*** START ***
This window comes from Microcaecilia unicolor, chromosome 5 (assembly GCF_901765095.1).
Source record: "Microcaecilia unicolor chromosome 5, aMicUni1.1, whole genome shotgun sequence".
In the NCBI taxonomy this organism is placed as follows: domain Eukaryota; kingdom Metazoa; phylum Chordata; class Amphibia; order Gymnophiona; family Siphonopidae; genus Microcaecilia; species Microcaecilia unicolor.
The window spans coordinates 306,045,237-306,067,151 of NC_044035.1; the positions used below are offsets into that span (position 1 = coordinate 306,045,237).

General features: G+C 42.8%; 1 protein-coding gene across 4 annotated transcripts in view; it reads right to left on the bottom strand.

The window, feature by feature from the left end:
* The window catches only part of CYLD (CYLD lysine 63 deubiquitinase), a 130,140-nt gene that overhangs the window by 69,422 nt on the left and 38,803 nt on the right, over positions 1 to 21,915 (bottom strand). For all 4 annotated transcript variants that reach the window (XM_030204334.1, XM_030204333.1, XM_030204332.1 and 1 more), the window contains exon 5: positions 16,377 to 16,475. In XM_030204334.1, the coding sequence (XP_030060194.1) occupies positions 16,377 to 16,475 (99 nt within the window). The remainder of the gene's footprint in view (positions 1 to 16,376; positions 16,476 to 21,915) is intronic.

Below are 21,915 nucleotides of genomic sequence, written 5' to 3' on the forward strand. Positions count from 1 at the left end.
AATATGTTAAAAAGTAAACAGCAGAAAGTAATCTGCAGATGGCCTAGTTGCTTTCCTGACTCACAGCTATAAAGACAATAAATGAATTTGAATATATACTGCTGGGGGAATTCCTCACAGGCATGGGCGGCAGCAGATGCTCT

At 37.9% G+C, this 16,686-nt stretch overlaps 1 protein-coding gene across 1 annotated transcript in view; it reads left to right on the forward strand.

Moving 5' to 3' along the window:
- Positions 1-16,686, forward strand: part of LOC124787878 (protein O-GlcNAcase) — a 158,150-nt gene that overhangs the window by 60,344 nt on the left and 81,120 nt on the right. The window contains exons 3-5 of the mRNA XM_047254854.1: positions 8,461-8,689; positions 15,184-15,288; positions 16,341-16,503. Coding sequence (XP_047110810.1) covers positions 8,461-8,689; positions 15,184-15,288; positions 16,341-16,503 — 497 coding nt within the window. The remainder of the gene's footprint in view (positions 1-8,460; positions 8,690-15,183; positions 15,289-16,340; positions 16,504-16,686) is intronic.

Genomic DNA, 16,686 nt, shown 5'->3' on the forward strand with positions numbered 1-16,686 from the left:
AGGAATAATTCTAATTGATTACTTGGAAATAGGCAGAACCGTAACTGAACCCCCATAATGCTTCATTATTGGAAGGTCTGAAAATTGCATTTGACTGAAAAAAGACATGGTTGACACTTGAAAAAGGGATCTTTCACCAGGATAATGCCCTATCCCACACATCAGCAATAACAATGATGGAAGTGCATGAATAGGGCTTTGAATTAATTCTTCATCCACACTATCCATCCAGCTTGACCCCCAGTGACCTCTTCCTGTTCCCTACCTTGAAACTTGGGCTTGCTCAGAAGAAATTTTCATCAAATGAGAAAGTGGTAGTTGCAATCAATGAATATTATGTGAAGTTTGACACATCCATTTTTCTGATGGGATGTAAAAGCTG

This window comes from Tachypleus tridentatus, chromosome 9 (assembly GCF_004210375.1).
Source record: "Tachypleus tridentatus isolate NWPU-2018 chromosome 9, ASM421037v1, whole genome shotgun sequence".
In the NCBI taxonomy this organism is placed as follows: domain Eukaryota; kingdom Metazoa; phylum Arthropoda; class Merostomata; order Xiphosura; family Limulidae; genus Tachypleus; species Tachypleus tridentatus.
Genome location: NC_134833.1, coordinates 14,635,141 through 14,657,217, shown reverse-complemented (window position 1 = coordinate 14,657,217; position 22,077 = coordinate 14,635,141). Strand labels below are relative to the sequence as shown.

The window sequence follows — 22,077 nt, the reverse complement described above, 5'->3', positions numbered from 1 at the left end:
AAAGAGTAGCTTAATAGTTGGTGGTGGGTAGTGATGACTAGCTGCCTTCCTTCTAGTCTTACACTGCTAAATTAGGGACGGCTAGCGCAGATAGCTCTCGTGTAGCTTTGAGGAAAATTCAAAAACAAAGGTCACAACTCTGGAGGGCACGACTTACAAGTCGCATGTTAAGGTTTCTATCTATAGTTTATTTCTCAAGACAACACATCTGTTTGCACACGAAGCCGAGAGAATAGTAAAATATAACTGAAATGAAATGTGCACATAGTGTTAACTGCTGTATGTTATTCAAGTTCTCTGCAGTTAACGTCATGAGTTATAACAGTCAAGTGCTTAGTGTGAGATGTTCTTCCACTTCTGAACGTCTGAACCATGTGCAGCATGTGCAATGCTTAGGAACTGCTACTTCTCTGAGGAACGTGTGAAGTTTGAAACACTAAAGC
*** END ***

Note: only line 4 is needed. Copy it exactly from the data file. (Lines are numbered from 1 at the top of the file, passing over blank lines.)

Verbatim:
The window spans coordinates 306,045,237-306,067,151 of NC_044035.1; the positions used below are offsets into that span (position 1 = coordinate 306,045,237).